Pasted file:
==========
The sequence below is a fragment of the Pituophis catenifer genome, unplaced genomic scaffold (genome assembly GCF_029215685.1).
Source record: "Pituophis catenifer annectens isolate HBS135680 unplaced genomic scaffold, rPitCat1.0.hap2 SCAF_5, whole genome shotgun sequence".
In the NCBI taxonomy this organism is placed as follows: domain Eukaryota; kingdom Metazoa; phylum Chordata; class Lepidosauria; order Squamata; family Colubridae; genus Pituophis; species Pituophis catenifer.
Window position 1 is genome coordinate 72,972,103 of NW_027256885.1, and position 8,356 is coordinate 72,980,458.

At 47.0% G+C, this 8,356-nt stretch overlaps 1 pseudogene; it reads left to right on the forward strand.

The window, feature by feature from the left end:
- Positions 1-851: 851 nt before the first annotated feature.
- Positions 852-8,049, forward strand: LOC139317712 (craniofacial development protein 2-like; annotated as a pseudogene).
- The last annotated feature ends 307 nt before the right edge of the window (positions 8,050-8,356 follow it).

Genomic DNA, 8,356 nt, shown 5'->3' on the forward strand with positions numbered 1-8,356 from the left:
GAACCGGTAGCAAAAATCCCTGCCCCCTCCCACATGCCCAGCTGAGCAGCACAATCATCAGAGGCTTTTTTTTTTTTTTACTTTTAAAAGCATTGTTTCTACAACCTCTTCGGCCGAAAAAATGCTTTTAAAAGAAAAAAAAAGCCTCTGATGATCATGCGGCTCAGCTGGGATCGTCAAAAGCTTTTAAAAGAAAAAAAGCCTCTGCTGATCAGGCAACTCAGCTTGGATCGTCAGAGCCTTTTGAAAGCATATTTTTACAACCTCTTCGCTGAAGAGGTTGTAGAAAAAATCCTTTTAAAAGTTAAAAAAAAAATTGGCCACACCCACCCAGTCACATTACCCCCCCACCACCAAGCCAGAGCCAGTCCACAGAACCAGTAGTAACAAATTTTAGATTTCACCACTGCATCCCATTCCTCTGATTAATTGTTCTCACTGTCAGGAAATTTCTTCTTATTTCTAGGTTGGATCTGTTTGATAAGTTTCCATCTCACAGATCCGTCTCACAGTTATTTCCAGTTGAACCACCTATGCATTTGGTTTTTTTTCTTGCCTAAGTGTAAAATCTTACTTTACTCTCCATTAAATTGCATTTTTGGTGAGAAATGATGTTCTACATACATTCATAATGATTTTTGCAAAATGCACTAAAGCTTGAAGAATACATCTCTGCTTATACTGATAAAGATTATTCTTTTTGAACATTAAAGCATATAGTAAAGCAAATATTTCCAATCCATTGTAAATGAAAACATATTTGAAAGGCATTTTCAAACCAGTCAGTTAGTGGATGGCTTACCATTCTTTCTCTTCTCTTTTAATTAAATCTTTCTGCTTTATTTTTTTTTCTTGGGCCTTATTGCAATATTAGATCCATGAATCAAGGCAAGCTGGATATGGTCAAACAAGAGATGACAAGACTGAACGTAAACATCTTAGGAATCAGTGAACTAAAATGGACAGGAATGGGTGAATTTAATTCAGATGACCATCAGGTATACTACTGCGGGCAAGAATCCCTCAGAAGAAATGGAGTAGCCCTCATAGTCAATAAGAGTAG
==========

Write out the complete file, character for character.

The sequence below is a fragment of the Pituophis catenifer genome, unplaced genomic scaffold (genome assembly GCF_029215685.1).
Source record: "Pituophis catenifer annectens isolate HBS135680 unplaced genomic scaffold, rPitCat1.0.hap2 SCAF_5, whole genome shotgun sequence".
In the NCBI taxonomy this organism is placed as follows: domain Eukaryota; kingdom Metazoa; phylum Chordata; class Lepidosauria; order Squamata; family Colubridae; genus Pituophis; species Pituophis catenifer.
Window position 1 is genome coordinate 72,972,103 of NW_027256885.1, and position 8,356 is coordinate 72,980,458.

At 47.0% G+C, this 8,356-nt stretch overlaps 1 pseudogene; it reads left to right on the forward strand.

The window, feature by feature from the left end:
- Positions 1-851: 851 nt before the first annotated feature.
- Positions 852-8,049, forward strand: LOC139317712 (craniofacial development protein 2-like; annotated as a pseudogene).
- The last annotated feature ends 307 nt before the right edge of the window (positions 8,050-8,356 follow it).

Genomic DNA, 8,356 nt, shown 5'->3' on the forward strand with positions numbered 1-8,356 from the left:
GAACCGGTAGCAAAAATCCCTGCCCCCTCCCACATGCCCAGCTGAGCAGCACAATCATCAGAGGCTTTTTTTTTTTTTTACTTTTAAAAGCATTGTTTCTACAACCTCTTCGGCCGAAAAAATGCTTTTAAAAGAAAAAAAAAGCCTCTGATGATCATGCGGCTCAGCTGGGATCGTCAAAAGCTTTTAAAAGAAAAAAAGCCTCTGCTGATCAGGCAACTCAGCTTGGATCGTCAGAGCCTTTTGAAAGCATATTTTTACAACCTCTTCGCTGAAGAGGTTGTAGAAAAAATCCTTTTAAAAGTTAAAAAAAAAATTGGCCACACCCACCCAGTCACATTACCCCCCCACCACCAAGCCAGAGCCAGTCCACAGAACCAGTAGTAACAAATTTTAGATTTCACCACTGCATCCCATTCCTCTGATTAATTGTTCTCACTGTCAGGAAATTTCTTCTTATTTCTAGGTTGGATCTGTTTGATAAGTTTCCATCTCACAGATCCGTCTCACAGTTATTTCCAGTTGAACCACCTATGCATTTGGTTTTTTTTCTTGCCTAAGTGTAAAATCTTACTTTACTCTCCATTAAATTGCATTTTTGGTGAGAAATGATGTTCTACATACATTCATAATGATTTTTGCAAAATGCACTAAAGCTTGAAGAATACATCTCTGCTTATACTGATAAAGATTATTCTTTTTGAACATTAAAGCATATAGTAAAGCAAATATTTCCAATCCATTGTAAATGAAAACATATTTGAAAGGCATTTTCAAACCAGTCAGTTAGTGGATGGCTTACCATTCTTTCTCTTCTCTTTTAATTAAATCTTTCTGCTTTATTTTTTTTTCTTGGGCCTTATTGCAATATTAGATCCATGAATCAAGGCAAGCTGGATATGGTCAAACAAGAGATGACAAGACTGAACGTAAACATCTTAGGAATCAGTGAACTAAAATGGACAGGAATGGGTGAATTTAATTCAGATGACCATCAGGTATACTACTGCGGGCAAGAATCCCTCAGAAGAAATGGAGTAGCCCTCATAGTCAATAAGAGTAG